First, David Warlick wrote after watching - and participating - in our videoconferencing with Daniel Pink:
On several occasions, lately, when working with teachers and administrators at independent schools, I’ve been asked, “What is the purpose of education?” It’s not a question that comes out of public school conversations very often. We already know what education is for. The government told us.Then yesterday Seth Godin wrote:
Education is about:
We don’t even ask any more — and even in this season of Change (http://change.gov/), we’re still not asking that question.
- Covering all the standards
- Improving performance on government tests
- Meeting AYP (Adequate Yearly Progress)
- Producing a competitive workforce
Now I generalize when comparing different types of schools, and to be sure, independent schools are also governed by testing, as many of their students attend so that they can get into Harvard, Yale, or Duke (Go Blue Devils). But, again, there is a palpable sense of confidence in the conversations I witness when away from public schools — a willingness to ask tough questions.
I’ve had a ready answer to the question.
“The purpose of education is to appropriately prepare our children for their future.”
There are some implied, but essential questions in that answer:
Today, I have a new answer. My old one is still good. I’ll continue to use it. But if you ask me, “What is the purpose of education?” today, I’ll say,
- What will their future hold? What will they need to know?
- What are appropriate method, materials, environment, activity?
- Who are these children? What is their frame of reference?
"The purpose of education is to make the world a better place!"
What drew me to this answer was Karl Fisch’s teleconferencing activity last week (see A 2.0 Sort’a Day: Part 2). As I thought more about the experience, it occurred to me that this was an almost singularly unique activity — beyond the fact that students were interacting with an internationally renowned writer, exchanging thoughtful insights, and the really cool use of technology.
What struck me in hindsight was that these students were earning respect. They were respected by each other, by their teachers, by the instructional support professionals, and by the internationally renowned figure, Dan Pink. Their engagement in that activity will continue to be respected by people, young and old, who will read the archive of those multidimensional conversations.
Those students were full partners in their learning, and they were entrusted to go beyond just what was expected. They were encouraged to freely extend and develop their own thoughts, skills, and knowledge, building on their own frame of reference, pushing and pulling through conversation, and being responsible for their part of the endeavor.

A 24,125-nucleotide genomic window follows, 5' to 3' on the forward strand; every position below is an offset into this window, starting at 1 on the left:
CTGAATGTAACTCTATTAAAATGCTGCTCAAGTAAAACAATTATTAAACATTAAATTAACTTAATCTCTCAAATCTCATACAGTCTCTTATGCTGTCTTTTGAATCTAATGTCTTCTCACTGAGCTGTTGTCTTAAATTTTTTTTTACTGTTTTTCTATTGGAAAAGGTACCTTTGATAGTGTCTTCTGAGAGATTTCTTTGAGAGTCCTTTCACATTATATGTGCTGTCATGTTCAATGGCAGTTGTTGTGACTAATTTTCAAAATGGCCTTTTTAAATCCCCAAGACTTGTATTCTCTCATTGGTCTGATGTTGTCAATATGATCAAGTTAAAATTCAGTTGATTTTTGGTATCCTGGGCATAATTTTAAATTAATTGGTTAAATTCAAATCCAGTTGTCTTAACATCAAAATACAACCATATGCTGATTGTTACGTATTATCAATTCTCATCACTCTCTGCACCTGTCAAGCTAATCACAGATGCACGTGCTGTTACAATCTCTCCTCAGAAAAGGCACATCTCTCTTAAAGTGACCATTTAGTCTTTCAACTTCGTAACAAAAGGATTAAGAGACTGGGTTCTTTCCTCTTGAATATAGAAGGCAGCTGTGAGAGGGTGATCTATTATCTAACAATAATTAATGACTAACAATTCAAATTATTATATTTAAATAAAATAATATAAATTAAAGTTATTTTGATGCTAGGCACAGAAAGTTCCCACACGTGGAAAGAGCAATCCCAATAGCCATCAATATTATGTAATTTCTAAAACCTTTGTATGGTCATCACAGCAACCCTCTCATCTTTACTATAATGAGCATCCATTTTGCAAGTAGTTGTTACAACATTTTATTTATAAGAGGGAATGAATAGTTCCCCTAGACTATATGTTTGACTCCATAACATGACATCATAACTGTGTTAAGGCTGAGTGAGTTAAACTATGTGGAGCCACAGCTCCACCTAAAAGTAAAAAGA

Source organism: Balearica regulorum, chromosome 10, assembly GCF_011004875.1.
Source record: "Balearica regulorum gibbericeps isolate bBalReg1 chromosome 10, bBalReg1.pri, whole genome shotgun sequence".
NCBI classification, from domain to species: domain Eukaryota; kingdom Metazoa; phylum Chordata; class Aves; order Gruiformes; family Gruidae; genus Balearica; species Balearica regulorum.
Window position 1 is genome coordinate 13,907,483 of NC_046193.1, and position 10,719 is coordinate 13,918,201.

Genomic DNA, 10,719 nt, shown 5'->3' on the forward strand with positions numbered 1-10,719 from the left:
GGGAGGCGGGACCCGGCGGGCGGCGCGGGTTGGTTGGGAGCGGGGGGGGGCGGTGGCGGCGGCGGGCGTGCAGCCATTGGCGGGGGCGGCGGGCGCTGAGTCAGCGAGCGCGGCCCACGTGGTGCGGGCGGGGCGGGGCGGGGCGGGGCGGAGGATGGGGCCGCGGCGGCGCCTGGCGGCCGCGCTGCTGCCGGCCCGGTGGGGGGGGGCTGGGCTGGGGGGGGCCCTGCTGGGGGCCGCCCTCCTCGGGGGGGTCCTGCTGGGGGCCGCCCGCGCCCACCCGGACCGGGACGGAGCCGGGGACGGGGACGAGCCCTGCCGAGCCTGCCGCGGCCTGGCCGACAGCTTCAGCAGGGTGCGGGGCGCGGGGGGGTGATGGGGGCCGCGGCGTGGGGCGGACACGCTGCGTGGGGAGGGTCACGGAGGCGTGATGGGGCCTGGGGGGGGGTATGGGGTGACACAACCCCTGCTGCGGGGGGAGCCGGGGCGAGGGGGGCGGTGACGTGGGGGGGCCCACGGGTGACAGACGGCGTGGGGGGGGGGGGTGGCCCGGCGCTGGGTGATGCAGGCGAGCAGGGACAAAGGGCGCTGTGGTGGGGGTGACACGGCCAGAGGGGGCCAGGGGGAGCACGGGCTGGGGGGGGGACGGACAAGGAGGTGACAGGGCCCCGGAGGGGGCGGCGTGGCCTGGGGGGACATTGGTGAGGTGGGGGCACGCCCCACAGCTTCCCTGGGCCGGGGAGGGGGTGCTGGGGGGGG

So, a starter list. The purpose of school is to:Both David and Seth, coming from different backgrounds, have some fairly negative views of what some folks think school is for, as well as some more positive views of what school should be. If you've read my blog for any length of time you most likely know the general trend my thoughts take on this, so I'll spare you my own ranting and raving (for now, anyway). But I thought these were worth posting on the same page as a good starting point for discussion, as Seth suggests:
- Become an informed citizen
- Be able to read for pleasure
- Be trained in the rudimentary skills necessary for employment
- Do well on standardized tests
- Homogenize society, at least a bit
- Pasteurize out the dangerous ideas
- Give kids something to do while parents work
- Teach future citizens how to conform
- Teach future consumers how to desire
- Build a social fabric
- Create leaders who help us compete on a world stage
- Generate future scientists who will advance medicine and technology
- Learn for the sake of learning
- Help people become interesting and productive
- Defang the proletariat
- Establish a floor below which a typical person is unlikely to fall
- Find and celebrate prodigies, geniuses and the gifted
- Make sure kids learn to exercise, eat right and avoid common health problems
- Teach future citizens to obey authority
- Teach future employees to do the same
- Increase appreciation for art and culture
- Teach creativity and problem solving
- Minimize public spelling mistakes
- Increase emotional intelligence
- Decrease crime by teaching civics and ethics
- Increase understanding of a life well lived
- Make sure the sports teams have enough players
If you have the email address of the school board or principals, perhaps you'll forward this list to them (and I hope you are in communication with them regardless, since it's a big chunk of your future and your taxes!). Should make an interesting starting point for a discussion.Please leave a comment or do as Seth suggests and contact a school board member, superintendent, school administrator, teacher, student, parent, state legislator (Colorado), community member, congressperson (Senate, House, or possibly this link for both), or President Obama and ask them for their thoughts, without the spin.
What's the purpose of school?